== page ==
·         Larry Fink supported QE1 and QE2 but thinks Operation Twist was a mistake. The Fed should consider counter-cyclical regulatory supervision i.e. having more Americans qualify for loans by reducing required FICO scores and relaxing other policies.
·         Bill Gross thinks Bernanke recognizes this which is why he asked for more assistance from fiscal policy. While Gross believe in Austrian economics, he thinks loose monetary policy is justified at this time.

Q&A – On the effect of lower rates on Pensions and Life Insurance Companies
·         Bill Gross thinks lower rates are a problem but it’s likely that the Fed weighed the impact of Operation Twist on Pensions and Life Insurance Companies prior to making the move, and they probably decided that it would be manageable overall. He thinks that while higher rates may help their portfolios, higher rates will probably arise from inflation expectations rather than any direct Fed policy.

Q&A – On the “Japanization” of America
·         Larry Fink thinks there are significant differences in that compared to Japanese zombie banks our banks are in much better shape having built up their capital base. However, we could see persistent deflation a la Japan if we can’t generate growth. He also notes that not enough attention is given to Defined Contribution plans, which are a very important source of savings and Americans just aren’t putting enough away. Japan is the second largest creditor economy but is now making the shift to from saver to spender.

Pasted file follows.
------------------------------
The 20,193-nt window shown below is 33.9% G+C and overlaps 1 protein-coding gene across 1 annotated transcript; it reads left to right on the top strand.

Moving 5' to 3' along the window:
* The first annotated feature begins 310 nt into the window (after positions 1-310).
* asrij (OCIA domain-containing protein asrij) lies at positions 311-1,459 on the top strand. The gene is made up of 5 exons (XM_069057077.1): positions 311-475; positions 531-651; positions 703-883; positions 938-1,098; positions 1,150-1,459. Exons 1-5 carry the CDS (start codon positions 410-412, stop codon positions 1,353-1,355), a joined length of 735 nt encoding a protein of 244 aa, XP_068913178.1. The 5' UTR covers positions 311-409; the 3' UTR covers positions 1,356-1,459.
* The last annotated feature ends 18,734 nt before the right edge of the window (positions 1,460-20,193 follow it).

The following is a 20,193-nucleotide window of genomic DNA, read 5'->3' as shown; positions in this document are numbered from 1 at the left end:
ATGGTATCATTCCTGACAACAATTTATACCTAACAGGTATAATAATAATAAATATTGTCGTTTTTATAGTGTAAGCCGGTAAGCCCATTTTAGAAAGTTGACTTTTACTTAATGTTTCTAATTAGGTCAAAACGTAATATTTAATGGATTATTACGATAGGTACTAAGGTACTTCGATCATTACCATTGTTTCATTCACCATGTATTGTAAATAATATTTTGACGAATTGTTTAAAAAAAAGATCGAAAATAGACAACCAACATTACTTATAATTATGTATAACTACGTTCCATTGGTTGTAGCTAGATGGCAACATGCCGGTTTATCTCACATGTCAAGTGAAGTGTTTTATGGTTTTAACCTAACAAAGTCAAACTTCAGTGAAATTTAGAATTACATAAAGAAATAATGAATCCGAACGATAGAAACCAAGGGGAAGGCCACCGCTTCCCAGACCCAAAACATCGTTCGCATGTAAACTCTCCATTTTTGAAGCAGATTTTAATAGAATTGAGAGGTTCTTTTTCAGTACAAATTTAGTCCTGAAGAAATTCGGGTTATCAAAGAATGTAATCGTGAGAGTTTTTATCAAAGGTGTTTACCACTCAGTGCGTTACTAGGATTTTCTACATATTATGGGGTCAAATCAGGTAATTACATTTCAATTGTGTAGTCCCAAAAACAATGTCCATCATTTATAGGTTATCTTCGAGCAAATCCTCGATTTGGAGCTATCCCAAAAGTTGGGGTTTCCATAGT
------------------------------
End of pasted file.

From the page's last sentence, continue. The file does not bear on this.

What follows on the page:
·         Bill Gross also sees several significant difference especially with respect to demographics. While our demographics are in better shape, we are still an ageing society, which will lead to problems going forward.

Monday, December 12, 2011

Taleb on Bloomberg (October 2011)

Taleb on Bloomberg

Eddie Lampert on a BigThink Panel

Members of the Taking the Longview: A Conversation About the Future of the Economy panel include Lampert, Eric Schmidt (Google), Larry Summers, Stephen DeBerry, and Mellody Hobson (Ariel).

Columbia University Investing Discussion

Columbia University Investing Discussion
video platformvideo managementvideo solutionsvideo player

TEDTalks:Does democracy stifle economic growth?

Does democracy stifle economic growth? A comparison of India and China

Google Talks: Daniel Kahneman

Daniel Kahneman is a top behavioralist and the author of Thinking, Fast and Slow

Correlation vs. Causation

Nice image from BusinessWeek

"3 and 1/2 hours": The single best thing we can do for our health?

3 and 1/2 hours: What is the single best thing we can do for our health?

Friday, December 9, 2011

Michael Mauboussin on Consuelo Mack,

Mauboussin is the chief strategist at Legg Mason and the author of a couple of well-received books.

Steve Forbes interviews Whitney Tilson (Part 2)

(Part 1 of the interview can be found here)

The transcript can be found here

Mark Dow on The Daily Ticker (Dec 9, 2011)

"These fiscal fixes will not fix the problem"
"It's not a problem of leadership, it's a problem of design (the single currency)"
"The (real) problem is growth"

Jim Chanos on CNBC (Dec 9, 2011)

China's currency reserves are not "free money" - there are liabilities against those reserves. Also, the Chinese banking system "is built on quicksand."

Thursday, December 8, 2011

Lakshman Achuthan on Bloomberg (Dec 8, 2011)

Lakshman "Mr. Recession" Achuthan checks back in with Tom Keene back and says we need a year to see if his recession call on Sept 30 proves to be right.

Niall Ferguson interview with Tom Keene (Dec 8, 2011)